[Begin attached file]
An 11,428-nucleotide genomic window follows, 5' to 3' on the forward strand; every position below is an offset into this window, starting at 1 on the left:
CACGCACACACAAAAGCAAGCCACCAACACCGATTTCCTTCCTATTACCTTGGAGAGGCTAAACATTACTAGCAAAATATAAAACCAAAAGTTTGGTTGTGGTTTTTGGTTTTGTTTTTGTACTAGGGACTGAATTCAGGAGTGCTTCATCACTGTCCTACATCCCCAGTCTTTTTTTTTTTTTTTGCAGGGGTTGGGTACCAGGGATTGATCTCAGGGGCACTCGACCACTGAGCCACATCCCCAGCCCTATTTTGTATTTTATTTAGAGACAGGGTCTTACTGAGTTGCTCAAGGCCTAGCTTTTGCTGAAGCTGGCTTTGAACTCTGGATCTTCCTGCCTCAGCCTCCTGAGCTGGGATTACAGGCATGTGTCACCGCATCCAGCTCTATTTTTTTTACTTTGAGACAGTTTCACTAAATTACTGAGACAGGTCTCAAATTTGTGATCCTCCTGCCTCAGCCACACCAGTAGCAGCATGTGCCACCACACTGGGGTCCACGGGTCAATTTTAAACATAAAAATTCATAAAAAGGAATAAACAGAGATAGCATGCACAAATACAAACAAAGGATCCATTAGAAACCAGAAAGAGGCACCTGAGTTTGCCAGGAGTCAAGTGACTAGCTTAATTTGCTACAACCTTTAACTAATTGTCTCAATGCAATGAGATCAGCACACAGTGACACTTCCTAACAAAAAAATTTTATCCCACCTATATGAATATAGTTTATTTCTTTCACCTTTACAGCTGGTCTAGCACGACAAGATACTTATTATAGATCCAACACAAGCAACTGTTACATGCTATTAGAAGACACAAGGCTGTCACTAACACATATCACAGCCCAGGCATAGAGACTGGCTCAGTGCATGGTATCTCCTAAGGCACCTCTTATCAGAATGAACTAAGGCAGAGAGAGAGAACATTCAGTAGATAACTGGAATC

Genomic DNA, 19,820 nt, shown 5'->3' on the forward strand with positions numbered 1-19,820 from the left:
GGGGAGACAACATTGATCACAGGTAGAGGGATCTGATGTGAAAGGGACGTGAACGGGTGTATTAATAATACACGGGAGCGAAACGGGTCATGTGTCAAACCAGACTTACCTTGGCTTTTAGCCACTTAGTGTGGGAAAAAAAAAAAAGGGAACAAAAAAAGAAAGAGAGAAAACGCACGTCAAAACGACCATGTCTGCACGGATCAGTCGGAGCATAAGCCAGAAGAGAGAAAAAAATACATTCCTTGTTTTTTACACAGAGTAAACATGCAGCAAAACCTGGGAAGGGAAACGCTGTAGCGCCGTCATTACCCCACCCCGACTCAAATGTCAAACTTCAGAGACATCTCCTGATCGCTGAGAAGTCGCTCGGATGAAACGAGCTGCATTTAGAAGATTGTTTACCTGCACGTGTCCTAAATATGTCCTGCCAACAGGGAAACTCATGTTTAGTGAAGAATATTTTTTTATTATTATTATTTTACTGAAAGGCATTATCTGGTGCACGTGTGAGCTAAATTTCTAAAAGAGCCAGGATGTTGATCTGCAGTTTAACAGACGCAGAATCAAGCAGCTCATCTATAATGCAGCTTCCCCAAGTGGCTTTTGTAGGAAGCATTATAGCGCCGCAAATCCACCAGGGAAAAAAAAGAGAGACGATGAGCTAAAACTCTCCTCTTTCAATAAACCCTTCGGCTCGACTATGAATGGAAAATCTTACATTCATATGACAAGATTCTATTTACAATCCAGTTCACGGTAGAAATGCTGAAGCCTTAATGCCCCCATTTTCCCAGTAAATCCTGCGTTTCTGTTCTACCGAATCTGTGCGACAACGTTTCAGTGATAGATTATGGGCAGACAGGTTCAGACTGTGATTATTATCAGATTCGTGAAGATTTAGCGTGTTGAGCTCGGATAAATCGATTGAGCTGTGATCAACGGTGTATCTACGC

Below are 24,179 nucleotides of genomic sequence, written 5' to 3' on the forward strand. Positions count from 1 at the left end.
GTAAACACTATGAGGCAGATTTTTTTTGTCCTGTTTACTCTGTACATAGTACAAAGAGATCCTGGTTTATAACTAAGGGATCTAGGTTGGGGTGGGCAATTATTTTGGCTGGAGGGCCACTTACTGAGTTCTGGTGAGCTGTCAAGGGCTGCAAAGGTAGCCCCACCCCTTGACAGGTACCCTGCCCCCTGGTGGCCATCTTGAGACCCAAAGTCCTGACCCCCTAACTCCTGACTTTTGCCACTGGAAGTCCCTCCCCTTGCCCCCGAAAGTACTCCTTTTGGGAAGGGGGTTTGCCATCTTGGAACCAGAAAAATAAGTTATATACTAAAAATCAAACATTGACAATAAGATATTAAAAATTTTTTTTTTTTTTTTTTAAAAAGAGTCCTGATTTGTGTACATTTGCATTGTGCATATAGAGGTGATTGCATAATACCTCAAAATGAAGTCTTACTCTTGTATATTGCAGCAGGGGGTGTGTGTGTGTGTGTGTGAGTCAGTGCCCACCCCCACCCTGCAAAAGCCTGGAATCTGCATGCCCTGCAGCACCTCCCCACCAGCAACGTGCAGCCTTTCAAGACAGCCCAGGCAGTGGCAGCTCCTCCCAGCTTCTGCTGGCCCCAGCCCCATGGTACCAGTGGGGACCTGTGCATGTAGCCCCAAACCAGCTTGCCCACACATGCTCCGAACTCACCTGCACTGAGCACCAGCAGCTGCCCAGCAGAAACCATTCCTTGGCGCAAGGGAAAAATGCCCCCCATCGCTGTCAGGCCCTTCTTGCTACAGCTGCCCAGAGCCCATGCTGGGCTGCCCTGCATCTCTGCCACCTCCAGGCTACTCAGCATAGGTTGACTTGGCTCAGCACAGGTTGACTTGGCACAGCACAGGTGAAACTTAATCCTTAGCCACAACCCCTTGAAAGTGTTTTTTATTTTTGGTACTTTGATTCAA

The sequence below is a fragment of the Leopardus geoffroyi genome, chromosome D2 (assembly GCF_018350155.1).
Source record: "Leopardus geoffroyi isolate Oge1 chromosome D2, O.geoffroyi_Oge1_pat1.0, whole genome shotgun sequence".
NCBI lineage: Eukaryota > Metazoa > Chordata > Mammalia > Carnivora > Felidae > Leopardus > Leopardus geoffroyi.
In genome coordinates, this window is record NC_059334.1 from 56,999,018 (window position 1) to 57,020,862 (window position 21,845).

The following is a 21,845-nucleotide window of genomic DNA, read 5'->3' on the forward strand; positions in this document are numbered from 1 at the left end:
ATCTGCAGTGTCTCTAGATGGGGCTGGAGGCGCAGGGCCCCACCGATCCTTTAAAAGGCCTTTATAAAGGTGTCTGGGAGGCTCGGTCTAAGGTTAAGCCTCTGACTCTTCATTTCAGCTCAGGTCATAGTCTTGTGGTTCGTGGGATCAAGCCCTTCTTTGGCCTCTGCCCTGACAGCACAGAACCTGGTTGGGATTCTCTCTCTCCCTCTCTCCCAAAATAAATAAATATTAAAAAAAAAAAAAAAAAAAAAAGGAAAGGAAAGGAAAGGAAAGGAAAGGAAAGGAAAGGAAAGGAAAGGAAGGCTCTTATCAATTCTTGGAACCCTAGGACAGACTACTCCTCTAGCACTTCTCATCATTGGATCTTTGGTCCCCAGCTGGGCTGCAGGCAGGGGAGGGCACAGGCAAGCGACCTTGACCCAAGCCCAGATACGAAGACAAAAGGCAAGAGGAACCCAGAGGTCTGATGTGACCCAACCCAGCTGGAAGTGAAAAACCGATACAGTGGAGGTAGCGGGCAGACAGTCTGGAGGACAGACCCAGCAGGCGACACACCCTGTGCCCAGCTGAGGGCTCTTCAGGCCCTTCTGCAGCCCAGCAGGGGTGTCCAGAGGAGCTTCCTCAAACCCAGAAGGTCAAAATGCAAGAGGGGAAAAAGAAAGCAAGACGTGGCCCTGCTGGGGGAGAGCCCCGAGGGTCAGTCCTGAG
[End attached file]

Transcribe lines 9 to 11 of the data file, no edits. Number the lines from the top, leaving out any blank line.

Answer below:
NCBI lineage: Eukaryota > Metazoa > Chordata > Mammalia > Carnivora > Felidae > Leopardus > Leopardus geoffroyi.
In genome coordinates, this window is record NC_059334.1 from 56,999,018 (window position 1) to 57,020,862 (window position 21,845).

The following is a 21,845-nucleotide window of genomic DNA, read 5'->3' on the forward strand; positions in this document are numbered from 1 at the left end: